SALT LAKE CITY — Fly fishing is one of the great pastimes here in the American West, and for good reason. It's incredibly relaxing and creates an opportunity to connect with nature in a way that's unique and special for each angler.
Most fly anglers take that connection a bit further by tying their own flies to use while fishing, much like conventional anglers will build their own lures.
Fly tying is a great way to spend a rainy afternoon, or the wintry days that are just too cold to fish. But it's also a great skill to learn, and you can even make a bit of money by selling your tied flies. A lot of folks look at how complex some of these flies can be and immediately think they don't have the skills to tie them. But tying flies is much easier than it appears — it just takes some practice (just like fly fishing).
If you've ever had an interest in tying flies, or you're looking for something new to do while the state and country slowly loosens recreational restrictions, consider these five tips on how you can easily get started with tying flies.
Take a class
Just about every fly shop here in Utah offers some form of fly tying classes. These are generally low-cost, or in some cases may even be offered free-of-charge. Fly Fish Food, a fly shop located in Orem and staffed by some of the best anglers in Utah (including world champion fisherman Lance Egan) has tons of options for classes.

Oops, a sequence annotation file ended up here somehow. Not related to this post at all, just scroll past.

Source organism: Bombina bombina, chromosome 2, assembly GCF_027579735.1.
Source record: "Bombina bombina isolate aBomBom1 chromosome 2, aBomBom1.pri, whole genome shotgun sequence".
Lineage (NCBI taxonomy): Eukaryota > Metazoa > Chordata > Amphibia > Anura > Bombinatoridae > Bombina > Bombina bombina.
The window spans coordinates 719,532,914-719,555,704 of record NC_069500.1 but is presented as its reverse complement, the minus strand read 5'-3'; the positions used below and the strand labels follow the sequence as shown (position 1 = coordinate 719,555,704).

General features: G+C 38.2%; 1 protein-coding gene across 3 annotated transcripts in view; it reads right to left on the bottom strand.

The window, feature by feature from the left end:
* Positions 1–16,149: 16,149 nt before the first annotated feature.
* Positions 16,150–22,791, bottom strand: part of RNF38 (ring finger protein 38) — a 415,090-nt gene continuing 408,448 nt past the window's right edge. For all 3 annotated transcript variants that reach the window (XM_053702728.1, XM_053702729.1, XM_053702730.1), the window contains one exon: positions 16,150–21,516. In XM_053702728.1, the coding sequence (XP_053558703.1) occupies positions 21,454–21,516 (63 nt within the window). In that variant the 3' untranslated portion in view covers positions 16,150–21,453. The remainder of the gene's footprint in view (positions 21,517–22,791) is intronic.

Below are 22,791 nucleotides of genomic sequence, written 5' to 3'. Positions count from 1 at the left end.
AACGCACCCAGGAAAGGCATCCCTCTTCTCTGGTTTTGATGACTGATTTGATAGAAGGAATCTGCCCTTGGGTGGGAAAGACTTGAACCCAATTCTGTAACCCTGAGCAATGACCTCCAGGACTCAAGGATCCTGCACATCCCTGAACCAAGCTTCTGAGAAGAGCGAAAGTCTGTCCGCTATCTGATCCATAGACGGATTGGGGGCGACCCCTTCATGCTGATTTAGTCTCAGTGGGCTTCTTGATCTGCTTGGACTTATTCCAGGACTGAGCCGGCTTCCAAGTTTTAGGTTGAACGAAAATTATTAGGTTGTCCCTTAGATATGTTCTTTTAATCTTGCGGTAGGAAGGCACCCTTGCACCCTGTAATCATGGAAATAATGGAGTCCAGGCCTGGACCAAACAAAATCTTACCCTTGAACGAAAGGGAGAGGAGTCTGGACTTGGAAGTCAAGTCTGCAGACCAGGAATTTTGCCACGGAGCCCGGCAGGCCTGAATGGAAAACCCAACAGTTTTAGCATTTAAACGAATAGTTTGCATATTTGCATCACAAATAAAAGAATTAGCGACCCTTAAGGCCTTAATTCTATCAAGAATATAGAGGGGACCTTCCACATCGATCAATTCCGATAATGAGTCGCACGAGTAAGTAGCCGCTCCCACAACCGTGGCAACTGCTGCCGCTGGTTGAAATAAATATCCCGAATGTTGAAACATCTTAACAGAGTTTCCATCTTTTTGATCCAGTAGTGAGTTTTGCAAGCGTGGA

There's a video for everything on YouTube, and fly tying is no exception. Tim Flagler runs a channel called Tightline Productions, and his fly tying tutorials are among the best the angling community has ever seen. What makes Flagler's videos so well done is that he shows many different techniques for accomplishing the same task.
Ask a friend
If you have any friends who tie flies or who fly fish, ask them if they don't mind teaching you a few simple patterns. Most fly anglers have at least tried tying flies; and if they haven't, they likely know someone who can help you out. There's a bit of a learning curve, but tying is fairly simple once you get the hang of it.
Don't spend a ton of money
As with anything in fly fishing, you can spend tons of cash on fly tying equipment. From vises to thread to tools and UV resin, you'll probably be shocked at just how much there is to use for any given fly. But when you're first starting out, you don't need the $500 Renzetti vise. This isn't an endeavor that demands a big up-front investment if you're smart about it. Buying a cheaper vise and a half-saddle of hackle will really cut down on your entry costs to fly tying.
Lastly, you don't likely want to start out trying to tie premier streamers from Kelly Galloup or Gray Ghost. These are fairly technical patterns that frustrate even the most veteran of fly tiers. And, they often require more expensive materials to complete. Stick with the simple patterns, such as elk hair caddis, parachute Adams, the hare's ear nymph, and the venerable zebra midge to get the hang of just how it is that fly tying works.
Tying flies is a lot of fun, and it's a great way to pass the time when you're stuck inside and have exhausted your Netflix queue. If you're looking for something new to try while we're still in the midst of coronavirus-related shutdowns, why not give fly tying a shot?